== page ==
Depending on the nature of a personal injury claim, settling with the defendants or obtaining a court judgment can take years. For some victims, waiting for their claim to resolve can have profound financial effects – particularly if they are unable to work due to their accident-related injuries. In extreme cases, victims may need to obtain “litigation loans” to help stay afloat during this uncertain time. However, as a recent case shows, there can be serious implications if litigation loans are not appropriately disclosed. Before considering such a loan, be sure to consult with an experienced personal injury lawyer to determine whether this route is the appropriate one for you and, if so, to ensure that proper procedures are followed.
A $500,000 Litigation Loan – But Who Pays the Costs?
Davies v. The Corporation of the Municipality of Clarington, 2021 ONSC 6449 arose from a VIA Rail train derailment in November of 1999 which resulted in injuries to over 100 passengers. The resulting class-action took nearly two decades to resolve. The last class member, Christopher Zuber, was involved in a 100+ day trial to determine his damages award.
Since the defendants beat their formal offer to settle, Mr. Zuber was required to pay their “costs” for the litigation. However, Mr. Zuber resided in Poland and had no connection to Ontario – as a result, the defendants did not expect to recover costs from him. Instead, they sought to recover their costs from the litigation loan providers who had provided loans to Mr. Zuber during the course of the proceedings.
Mr. Zuber had been given loans in excess of $500,000 with fixed annual rates of interest ranging between 18% and 29%, some of which included a clause that allowed for interest to be compounded monthly.
The defendants argued that the litigation loan providers should be responsible for the defendants’ costs for the following reasons:
- Mr. Zuber’s litigation loan providers had not received court approval in accordance with s. 33.1(2) of the Class Proceedings Act, which provides that third-party funding agreements are subject to the approval of the court;
- The court had jurisdiction to award costs against non-parties;
- The litigation loans impacted how the litigation unfolded (Mr. Zuber made decisions about whether to settle because he needed to repay the loans, and not based on what his claim was worth);
- The litigation loan agreements were “abusive and champertous”
The court declined to make costs award against the litigation loan providers because their conduct did not amount to an abuse of process. However, what is perhaps more interesting was the court’s reasons (in obiter – which refers to the judge’s comments or observations that are not part of the judgment) regarding the future of costs awards for litigation loans.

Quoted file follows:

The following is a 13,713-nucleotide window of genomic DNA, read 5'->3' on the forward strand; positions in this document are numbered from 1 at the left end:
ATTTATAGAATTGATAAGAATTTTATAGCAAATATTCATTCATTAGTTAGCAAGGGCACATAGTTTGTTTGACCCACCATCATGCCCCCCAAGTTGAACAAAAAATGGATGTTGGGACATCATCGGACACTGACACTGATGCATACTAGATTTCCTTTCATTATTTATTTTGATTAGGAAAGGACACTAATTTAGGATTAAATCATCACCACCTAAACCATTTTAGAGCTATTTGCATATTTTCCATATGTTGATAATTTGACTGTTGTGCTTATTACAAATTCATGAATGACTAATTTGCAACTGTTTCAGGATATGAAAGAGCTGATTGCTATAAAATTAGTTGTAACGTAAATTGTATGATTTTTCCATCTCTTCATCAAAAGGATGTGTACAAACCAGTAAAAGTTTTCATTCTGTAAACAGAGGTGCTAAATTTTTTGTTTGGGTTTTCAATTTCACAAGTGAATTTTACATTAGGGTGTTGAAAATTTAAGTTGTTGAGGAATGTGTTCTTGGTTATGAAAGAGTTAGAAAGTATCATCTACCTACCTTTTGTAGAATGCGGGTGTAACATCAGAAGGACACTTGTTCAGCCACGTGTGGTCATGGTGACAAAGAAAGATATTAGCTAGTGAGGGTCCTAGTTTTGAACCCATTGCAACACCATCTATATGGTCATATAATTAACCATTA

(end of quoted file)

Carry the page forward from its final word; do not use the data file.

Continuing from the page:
What This Decision Means for Personal Injury Claimants Considering Litigation Loans
Noting that this case was a ‘test case’ that involved novel arguments that this, and other courts, will have to deal with now and in the future”, the court provided some observations that will undoubtedly impact the treatment of litigation loans in future costs assessments, as follows:
- if a plaintiff intends to recoup the accrued interest on a litigation loan as a disbursement, the plaintiff must disclose the details of the litigation loan to the defence;
- litigation loan documents are likely privileged but should be listed in Schedule B (Privileged) of a plaintiff’s affidavit of documents to alert the defence to the existence of the litigation loan.
The points above will be addressed by the plaintiff’s lawyer. However, the court also provided the following guidance for plaintiffs:
- a plaintiff needing the assistance of a litigation loan should consider any and all other methods of funding the costs of a disbursement before committing to the onerous interests costs involved with the litigation loans;
- plaintiffs should obtain independent legal advice before obtaining a litigation loan – they should not simply rely on the advice of their lawyer.
Experienced Personal Injury Lawyers Serving Eastern Ontario and North Bay
While a litigation loan may be tempting, especially when you are suffering financially following an accident, the case discussed above demonstrates that such loans should not be taken lightly. Speak with an experienced personal injury lawyer regarding your claim to ensure you find a strategy that works for you – whether it be your litigation plan or assistance in making decisions about supporting yourself throughout the litigation phase.
You shouldn’t feel as if you’re stuck having to fight for your rights alone, especially when you’re in the midst of recovery. Let the lawyers at Tierney Stauffer LLP consult with you on the case at hand, develop a strategy best suited for your particular circumstances, and use our decades of legal experience to help you find the best possible outcome.
Our lawyers recognize that no two injury claims are the same, which is why we give each claim the personalized attention needed to protect your rights and bring about the best possible outcome. Call us at 1-888-799-8057 or contact us online to set up a free consultation with one of our skilled personal injury lawyers.